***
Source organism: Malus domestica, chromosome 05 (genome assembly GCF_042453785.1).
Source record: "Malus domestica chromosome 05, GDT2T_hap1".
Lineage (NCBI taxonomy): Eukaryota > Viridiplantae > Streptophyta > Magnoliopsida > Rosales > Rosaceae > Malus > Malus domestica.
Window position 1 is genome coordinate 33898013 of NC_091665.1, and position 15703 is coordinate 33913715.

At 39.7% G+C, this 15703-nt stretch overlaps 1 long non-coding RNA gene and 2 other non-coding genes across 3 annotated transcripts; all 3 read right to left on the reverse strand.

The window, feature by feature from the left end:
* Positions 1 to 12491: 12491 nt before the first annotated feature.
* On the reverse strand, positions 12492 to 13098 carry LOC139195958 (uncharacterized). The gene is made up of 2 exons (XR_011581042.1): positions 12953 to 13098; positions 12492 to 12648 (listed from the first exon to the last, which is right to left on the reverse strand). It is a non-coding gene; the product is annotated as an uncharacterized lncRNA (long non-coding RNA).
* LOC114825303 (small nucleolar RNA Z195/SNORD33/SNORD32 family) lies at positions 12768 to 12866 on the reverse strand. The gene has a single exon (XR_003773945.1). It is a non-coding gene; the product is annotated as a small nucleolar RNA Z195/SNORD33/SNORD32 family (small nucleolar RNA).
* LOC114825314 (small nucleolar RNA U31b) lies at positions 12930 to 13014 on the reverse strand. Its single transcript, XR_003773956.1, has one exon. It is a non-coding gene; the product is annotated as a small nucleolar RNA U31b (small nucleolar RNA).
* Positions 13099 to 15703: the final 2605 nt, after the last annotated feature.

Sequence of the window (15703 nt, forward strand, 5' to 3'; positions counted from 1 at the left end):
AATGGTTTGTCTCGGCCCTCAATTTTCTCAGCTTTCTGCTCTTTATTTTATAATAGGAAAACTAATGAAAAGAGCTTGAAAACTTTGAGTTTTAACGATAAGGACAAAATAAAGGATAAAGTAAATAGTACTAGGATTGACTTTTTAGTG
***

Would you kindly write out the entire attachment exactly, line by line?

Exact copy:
Source organism: Malus domestica, chromosome 05 (genome assembly GCF_042453785.1).
Source record: "Malus domestica chromosome 05, GDT2T_hap1".
Lineage (NCBI taxonomy): Eukaryota > Viridiplantae > Streptophyta > Magnoliopsida > Rosales > Rosaceae > Malus > Malus domestica.
Window position 1 is genome coordinate 33898013 of NC_091665.1, and position 15703 is coordinate 33913715.

At 39.7% G+C, this 15703-nt stretch overlaps 1 long non-coding RNA gene and 2 other non-coding genes across 3 annotated transcripts; all 3 read right to left on the reverse strand.

The window, feature by feature from the left end:
* Positions 1 to 12491: 12491 nt before the first annotated feature.
* On the reverse strand, positions 12492 to 13098 carry LOC139195958 (uncharacterized). The gene is made up of 2 exons (XR_011581042.1): positions 12953 to 13098; positions 12492 to 12648 (listed from the first exon to the last, which is right to left on the reverse strand). It is a non-coding gene; the product is annotated as an uncharacterized lncRNA (long non-coding RNA).
* LOC114825303 (small nucleolar RNA Z195/SNORD33/SNORD32 family) lies at positions 12768 to 12866 on the reverse strand. The gene has a single exon (XR_003773945.1). It is a non-coding gene; the product is annotated as a small nucleolar RNA Z195/SNORD33/SNORD32 family (small nucleolar RNA).
* LOC114825314 (small nucleolar RNA U31b) lies at positions 12930 to 13014 on the reverse strand. Its single transcript, XR_003773956.1, has one exon. It is a non-coding gene; the product is annotated as a small nucleolar RNA U31b (small nucleolar RNA).
* Positions 13099 to 15703: the final 2605 nt, after the last annotated feature.

Sequence of the window (15703 nt, forward strand, 5' to 3'; positions counted from 1 at the left end):
AATGGTTTGTCTCGGCCCTCAATTTTCTCAGCTTTCTGCTCTTTATTTTATAATAGGAAAACTAATGAAAAGAGCTTGAAAACTTTGAGTTTTAACGATAAGGACAAAATAAAGGATAAAGTAAATAGTACTAGGATTGACTTTTTAGTG